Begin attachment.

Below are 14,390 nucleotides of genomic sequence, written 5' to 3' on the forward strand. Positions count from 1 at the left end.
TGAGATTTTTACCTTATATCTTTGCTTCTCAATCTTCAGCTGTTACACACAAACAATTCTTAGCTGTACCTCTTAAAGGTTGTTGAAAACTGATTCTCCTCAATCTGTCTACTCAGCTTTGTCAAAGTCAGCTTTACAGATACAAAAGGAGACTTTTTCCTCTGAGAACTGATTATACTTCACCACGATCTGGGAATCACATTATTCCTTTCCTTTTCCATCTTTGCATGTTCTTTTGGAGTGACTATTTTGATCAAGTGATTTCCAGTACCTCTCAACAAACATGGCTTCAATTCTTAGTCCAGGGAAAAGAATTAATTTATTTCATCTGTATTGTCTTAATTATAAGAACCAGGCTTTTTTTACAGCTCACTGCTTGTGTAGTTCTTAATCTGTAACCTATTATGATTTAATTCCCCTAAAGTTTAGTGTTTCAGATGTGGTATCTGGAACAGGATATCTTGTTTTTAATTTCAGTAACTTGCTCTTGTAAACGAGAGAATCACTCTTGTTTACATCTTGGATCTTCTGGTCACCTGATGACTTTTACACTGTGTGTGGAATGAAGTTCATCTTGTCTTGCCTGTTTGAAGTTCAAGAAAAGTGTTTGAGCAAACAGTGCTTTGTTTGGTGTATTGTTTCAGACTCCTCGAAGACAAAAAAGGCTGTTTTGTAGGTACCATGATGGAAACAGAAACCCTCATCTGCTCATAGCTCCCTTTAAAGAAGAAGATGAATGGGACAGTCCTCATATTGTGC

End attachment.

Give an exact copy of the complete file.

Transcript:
Below are 14,390 nucleotides of genomic sequence, written 5' to 3' on the forward strand. Positions count from 1 at the left end.
TGAGATTTTTACCTTATATCTTTGCTTCTCAATCTTCAGCTGTTACACACAAACAATTCTTAGCTGTACCTCTTAAAGGTTGTTGAAAACTGATTCTCCTCAATCTGTCTACTCAGCTTTGTCAAAGTCAGCTTTACAGATACAAAAGGAGACTTTTTCCTCTGAGAACTGATTATACTTCACCACGATCTGGGAATCACATTATTCCTTTCCTTTTCCATCTTTGCATGTTCTTTTGGAGTGACTATTTTGATCAAGTGATTTCCAGTACCTCTCAACAAACATGGCTTCAATTCTTAGTCCAGGGAAAAGAATTAATTTATTTCATCTGTATTGTCTTAATTATAAGAACCAGGCTTTTTTTACAGCTCACTGCTTGTGTAGTTCTTAATCTGTAACCTATTATGATTTAATTCCCCTAAAGTTTAGTGTTTCAGATGTGGTATCTGGAACAGGATATCTTGTTTTTAATTTCAGTAACTTGCTCTTGTAAACGAGAGAATCACTCTTGTTTACATCTTGGATCTTCTGGTCACCTGATGACTTTTACACTGTGTGTGGAATGAAGTTCATCTTGTCTTGCCTGTTTGAAGTTCAAGAAAAGTGTTTGAGCAAACAGTGCTTTGTTTGGTGTATTGTTTCAGACTCCTCGAAGACAAAAAAGGCTGTTTTGTAGGTACCATGATGGAAACAGAAACCCTCATCTGCTCATAGCTCCCTTTAAAGAAGAAGATGAATGGGACAGTCCTCATATTGTGC